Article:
Last year I wrote an essay on the Native American Cinderella story. In its most recent rendition, it was published as a children’s picture book called “The Rough Faced Girl” by Rafe Martin. In the introduction to the book, Martin claims that he’s simply retelling a true native tale. But, throughout my ridiculously long paper, I was able to prove he indeed wasn’t and that the story having any similarities to “Cinderella” was largely due to missionary and colonizer influence. This should be at the core of nearly every conversation we have about Indigenous stories. If you’re looking for true Native American stories, you should always only be looking for books written by Native American authors.

One great source for this is Debbie Reese, Ph. D. Though the importance of members of a group telling their own story, and diversity in children’s literature has now gotten into the mainstream, Reese has been operating her website “American Indians in Children’s Literature” since 2006. As a Nambé Pueblo, she critically reads young adult and children’s literature books and releases a list of the best books each year. So I’ll be using her as a source for this list, as well as many of the author’s websites.

With that introduction, I want to get in to my list. So without further ado, here is my list of must-read books by Native American authors, just in time for Native American heritage month

“Jingle Dancer” by Cynthia Leitich :

Even though this is a children’s book, it’s just incredibly cute, so it gets a spot on the list. And, since it’s told by Cynthia Leitich, a Muscogee (Creek) author, we know it’s an accurate retelling of the Jingle Dancer tradition. 

The book follows Jenna, who sees a video of her grandmother performing in a jingle dress, which is a dress with metal cones that jingle when the wearer dances. Jenna desperately wants these metal cones for her dress and goes and asks the women in her life to borrow a few here and there. She doesn’t ask for too many from each, as she doesn’t want to stop their dress from jingling. Along the way she hears some Creek stories and the story shows how contemporary Creek people live, and how important it is for the next generation to carry on the traditions that were silenced for so long.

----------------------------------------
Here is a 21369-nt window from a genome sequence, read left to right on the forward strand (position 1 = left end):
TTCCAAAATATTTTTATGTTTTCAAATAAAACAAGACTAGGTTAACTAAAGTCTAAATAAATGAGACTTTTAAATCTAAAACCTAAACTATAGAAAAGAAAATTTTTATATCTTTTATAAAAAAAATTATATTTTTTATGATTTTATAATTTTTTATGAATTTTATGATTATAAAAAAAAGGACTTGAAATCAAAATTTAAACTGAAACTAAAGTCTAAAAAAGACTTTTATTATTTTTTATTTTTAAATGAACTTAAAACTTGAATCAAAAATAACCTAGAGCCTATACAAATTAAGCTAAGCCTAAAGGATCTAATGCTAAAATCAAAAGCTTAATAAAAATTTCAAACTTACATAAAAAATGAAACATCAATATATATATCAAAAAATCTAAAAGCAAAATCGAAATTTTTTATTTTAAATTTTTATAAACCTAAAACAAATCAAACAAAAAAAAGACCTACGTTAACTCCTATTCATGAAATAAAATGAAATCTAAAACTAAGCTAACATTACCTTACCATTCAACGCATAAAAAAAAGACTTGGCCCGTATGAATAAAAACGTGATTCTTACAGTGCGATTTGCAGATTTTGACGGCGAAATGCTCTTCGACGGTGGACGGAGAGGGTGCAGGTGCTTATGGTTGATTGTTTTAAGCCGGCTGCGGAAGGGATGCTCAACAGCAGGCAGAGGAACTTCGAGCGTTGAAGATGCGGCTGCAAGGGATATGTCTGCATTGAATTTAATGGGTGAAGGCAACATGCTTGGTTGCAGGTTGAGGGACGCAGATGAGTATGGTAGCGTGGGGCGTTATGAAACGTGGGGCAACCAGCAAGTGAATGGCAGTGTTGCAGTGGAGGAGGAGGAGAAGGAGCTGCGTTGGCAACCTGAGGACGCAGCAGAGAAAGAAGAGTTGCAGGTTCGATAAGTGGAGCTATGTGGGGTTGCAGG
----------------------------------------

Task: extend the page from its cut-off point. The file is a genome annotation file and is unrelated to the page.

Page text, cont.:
“There, There” by Tommy Orange:

Tommy Orange opens his novel with a letter to the reader. He states how the book came to him, and how hard it was to figure out how to get all the characters to the end of the novel. He notes that he had to figure out how to carry the reader through the book through all the interconnected stories. It’s the interconnectedness that makes “There, There” stand out. Orange, a Cheyenne and Arapaho author, tells the story of 12 characters from Native American communities traveling to the Big Oakland Powwow. The first section of the novel is an essay from Orange, highlighting the brutal and horrific treatment of the Native American people throughout history. He highlights how days of thanks, or Thanksgivings were often held in honor of a “successful massacre” of Native Americans. The rest of the novel follows 12 interwoven and separate stories about people discovering what being Native American is, what it means to be human and the impact generational trauma and culture has on us as people.

It’s just an unbelievably fantastic novel. I’m someone who annotates, highlights and writes all over books I love, so this book is completely covered with my thoughts and feelings about the writing and how Orange unveils a story to us. I can not recommend it enough!

“The Heartbeat of Wounded Knee” By David Treuer

I’m going to be honest, I haven’t finished this book. But, I was looking for something to continue my research into Native American history after my reading of “The People’s History of the United States” by Howard Zinn. I do recommend Zinn’s book as well, despite some of the controversy surrounding it. Critics say it paints history as too black and white, that there’s always a villian and a victim in Zinn’s retelling, but I liked it just because it highlighted so much of history missing from my education.

The same can be said about “The Heartbeat of Wounded Knee,” as it tells the true history of the Native American people, after the massacre in 1890 at Wounded Knee. There’s a tentative belief in history that Native American history largely stopped at this point until we get into the contemporary people. Treuer, who grew up Ojibwe on a reservation in Minnesota, trained as an anthropologist and spent his career researching Native American life in the past and present proves that this was in no way the case. Treuer highlights the struggle of the different groups to preserve their language, culture and way of life in an attempt to pass it on to future generations. Throughout all of it, he proves how resilient the Native American groups were in their effort against those who wanted to take their land, their children and even their lives. It’s a phenomenal book that teaches us all the true history that has been hidden for so long. 

Honestly, there’s not really a wrong choice when it comes to reading a book from a Native American author regarding their histories, their stories and their experiences. If there’s anything you do this month, instead of counting down the days until Thanksgiving, make sure you not only educate yourself on the true history of what the Indigenous people went through during the centuries of American history but also keep in mind what they continue to go through, the fight is not yet through. 

 

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